Loading...
 
Translate Register Log In Login with facebookLogin and Register

Adding Calcium does NOT cause cardiovascular problems (reverses their meta-analysis) – Dec 2014

Cardiovascular Complications of Calcium Supplements.

J Cell Biochem. 2014 Dec 10. doi: 10.1002/jcb.25028. [Epub ahead of print]
Reid IR1, Bristow SM, Bolland MJ.
1University of Auckland, Auckland, New Zealand; Department of Endocrinology, Auckland District Health Board, New Zealand.

There is longstanding concern that calcium supplements might increase cardiovascular risk in patients with renal impairment.

The Auckland Calcium Study suggested that the same problem occurs in older people taking these supplements for prevention of osteoporosis.

Our subsequent meta-analyses, (which followed protocols finalized before the data was available) confirmed that calcium supplements, with or without vitamin D, adversely affected risk of myocardial infarction and, possibly, stroke.

Several groups have re-visited these data, consistently finding an adverse effect of calcium on myocardial infarction, not always statistically significant because some meta-analyses have been under-powered.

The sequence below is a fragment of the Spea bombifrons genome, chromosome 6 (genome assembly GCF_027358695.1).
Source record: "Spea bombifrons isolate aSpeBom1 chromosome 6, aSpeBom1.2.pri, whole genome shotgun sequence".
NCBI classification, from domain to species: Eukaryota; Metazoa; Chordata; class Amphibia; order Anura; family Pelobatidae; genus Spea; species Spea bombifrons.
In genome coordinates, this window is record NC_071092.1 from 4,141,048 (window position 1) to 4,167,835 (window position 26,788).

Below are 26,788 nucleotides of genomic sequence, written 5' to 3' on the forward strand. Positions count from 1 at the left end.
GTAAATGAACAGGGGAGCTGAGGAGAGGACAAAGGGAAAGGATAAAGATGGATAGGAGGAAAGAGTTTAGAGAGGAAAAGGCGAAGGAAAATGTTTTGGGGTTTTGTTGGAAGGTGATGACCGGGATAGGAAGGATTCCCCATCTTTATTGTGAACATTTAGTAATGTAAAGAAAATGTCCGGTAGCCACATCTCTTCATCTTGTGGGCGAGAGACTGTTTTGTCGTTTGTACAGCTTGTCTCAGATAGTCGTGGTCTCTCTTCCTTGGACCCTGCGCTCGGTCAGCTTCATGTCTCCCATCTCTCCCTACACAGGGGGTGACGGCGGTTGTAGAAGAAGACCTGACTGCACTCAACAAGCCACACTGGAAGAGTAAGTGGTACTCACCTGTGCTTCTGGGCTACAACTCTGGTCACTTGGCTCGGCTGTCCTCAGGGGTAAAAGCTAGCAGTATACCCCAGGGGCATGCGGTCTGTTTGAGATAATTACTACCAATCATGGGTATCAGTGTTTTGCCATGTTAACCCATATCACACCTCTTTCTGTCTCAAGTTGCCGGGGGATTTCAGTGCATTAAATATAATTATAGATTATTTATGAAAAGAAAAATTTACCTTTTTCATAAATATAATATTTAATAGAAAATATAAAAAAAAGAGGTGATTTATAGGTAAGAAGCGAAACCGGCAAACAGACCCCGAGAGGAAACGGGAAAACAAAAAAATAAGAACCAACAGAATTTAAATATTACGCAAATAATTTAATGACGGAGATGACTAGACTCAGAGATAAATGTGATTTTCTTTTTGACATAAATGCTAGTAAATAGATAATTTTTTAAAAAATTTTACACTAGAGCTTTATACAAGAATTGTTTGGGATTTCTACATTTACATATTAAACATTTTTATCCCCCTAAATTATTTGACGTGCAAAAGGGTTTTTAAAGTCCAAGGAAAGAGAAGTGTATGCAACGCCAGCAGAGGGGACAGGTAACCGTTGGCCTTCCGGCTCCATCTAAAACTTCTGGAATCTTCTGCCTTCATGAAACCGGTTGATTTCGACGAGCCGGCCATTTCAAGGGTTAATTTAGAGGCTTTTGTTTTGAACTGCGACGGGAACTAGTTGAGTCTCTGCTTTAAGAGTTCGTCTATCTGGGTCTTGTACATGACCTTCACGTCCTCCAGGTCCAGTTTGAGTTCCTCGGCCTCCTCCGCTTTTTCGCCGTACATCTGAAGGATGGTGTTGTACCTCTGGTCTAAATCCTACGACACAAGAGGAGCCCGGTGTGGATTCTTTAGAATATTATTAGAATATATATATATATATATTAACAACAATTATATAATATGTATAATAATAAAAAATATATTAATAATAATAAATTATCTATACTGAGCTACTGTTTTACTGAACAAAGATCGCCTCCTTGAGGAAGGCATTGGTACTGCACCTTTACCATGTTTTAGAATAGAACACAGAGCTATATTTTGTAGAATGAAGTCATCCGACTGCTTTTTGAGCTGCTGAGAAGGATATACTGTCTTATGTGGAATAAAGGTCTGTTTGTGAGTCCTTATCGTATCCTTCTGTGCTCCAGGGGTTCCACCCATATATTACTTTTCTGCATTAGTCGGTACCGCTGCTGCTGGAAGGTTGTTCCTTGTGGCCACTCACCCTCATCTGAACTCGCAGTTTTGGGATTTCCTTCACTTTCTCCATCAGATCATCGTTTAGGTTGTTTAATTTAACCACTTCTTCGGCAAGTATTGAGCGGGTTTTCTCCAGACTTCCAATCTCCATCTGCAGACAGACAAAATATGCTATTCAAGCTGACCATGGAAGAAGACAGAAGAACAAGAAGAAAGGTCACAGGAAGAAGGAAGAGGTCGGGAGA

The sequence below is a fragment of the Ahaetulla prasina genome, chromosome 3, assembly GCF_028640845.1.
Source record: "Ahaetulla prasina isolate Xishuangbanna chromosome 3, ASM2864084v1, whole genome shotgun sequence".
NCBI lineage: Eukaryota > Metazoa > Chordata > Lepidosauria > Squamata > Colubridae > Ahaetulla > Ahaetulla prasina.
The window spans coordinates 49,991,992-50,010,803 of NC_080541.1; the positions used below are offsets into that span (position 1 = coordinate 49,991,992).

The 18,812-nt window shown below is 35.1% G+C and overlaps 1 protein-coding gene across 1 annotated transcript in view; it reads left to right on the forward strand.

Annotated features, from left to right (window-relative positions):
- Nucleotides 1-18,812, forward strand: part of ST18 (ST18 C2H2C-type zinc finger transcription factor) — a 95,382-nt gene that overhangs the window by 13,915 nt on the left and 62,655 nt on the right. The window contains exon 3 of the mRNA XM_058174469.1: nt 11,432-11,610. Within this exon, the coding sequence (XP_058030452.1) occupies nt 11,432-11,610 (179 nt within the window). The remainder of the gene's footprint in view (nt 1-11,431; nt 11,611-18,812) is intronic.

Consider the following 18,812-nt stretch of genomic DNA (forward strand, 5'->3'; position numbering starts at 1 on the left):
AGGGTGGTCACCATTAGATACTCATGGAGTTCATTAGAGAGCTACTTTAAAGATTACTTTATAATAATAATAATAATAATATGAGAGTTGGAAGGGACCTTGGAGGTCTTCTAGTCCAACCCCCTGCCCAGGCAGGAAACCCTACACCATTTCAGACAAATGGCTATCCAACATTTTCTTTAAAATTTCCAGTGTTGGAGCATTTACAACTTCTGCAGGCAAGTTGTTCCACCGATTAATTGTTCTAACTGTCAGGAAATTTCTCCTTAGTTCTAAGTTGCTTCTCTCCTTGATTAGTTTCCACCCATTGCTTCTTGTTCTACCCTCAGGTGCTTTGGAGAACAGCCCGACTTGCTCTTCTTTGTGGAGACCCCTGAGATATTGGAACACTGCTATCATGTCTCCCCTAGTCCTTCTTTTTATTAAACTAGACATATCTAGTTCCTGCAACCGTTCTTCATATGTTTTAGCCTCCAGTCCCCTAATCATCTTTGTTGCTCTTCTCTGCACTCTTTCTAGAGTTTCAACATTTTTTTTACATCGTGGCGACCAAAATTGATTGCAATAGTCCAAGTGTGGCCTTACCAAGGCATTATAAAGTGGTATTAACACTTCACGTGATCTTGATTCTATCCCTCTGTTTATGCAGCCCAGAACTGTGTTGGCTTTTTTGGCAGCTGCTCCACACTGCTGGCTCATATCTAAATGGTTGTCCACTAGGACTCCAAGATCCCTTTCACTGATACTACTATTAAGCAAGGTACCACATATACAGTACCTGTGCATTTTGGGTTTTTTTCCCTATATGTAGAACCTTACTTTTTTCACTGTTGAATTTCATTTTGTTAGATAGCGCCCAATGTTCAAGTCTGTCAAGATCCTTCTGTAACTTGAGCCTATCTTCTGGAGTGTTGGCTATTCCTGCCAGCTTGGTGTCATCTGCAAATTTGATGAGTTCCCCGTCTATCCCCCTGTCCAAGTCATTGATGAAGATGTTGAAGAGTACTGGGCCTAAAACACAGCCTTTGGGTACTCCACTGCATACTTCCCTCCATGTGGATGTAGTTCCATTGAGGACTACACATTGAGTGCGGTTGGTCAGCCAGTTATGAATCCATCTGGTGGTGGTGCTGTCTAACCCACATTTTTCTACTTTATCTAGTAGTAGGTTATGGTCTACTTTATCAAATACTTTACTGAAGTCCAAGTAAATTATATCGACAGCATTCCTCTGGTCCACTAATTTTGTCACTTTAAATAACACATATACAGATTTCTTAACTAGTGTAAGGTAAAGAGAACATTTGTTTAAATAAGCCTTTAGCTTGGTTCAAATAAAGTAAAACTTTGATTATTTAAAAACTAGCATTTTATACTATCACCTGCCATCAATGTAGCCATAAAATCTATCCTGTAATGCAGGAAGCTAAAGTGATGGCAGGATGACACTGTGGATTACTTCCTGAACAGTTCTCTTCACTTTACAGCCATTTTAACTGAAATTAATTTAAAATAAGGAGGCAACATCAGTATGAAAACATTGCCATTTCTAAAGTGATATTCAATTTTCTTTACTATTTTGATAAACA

Whether or not an adverse effect of calcium plus vitamin D on myocardial infarction is found depends on whether two specific groups of subjects are included - those in the Women's Health Initiative who were already taking calcium at the time of randomization, and subjects from an open, cluster-randomized study in which baseline cardiovascular risk was different between groups.

Vitamin D alone does not affect vascular risk, so it is unlikely that differences between calcium alone and calcium plus vitamin D are real, and they are more likely to result from the inclusion of studies at high risk of bias.

The mechanisms of the adverse cardiovascular effects are uncertain but may be mediated by the increase in serum calcium following supplement ingestion, and the effects of this on vascular function and coagulation. Available evidence suggests the risks of calcium supplements outweigh any small benefits on fracture incidence, so the case for their use is weak.

This article is protected by copyright. All rights reserved.

PMID: 25491763


See also VitaminDWiki

  • Pages listed in BOTH the categories Cardiovascular and Calcium

See any problem with this page? Report it (FINALLY WORKS)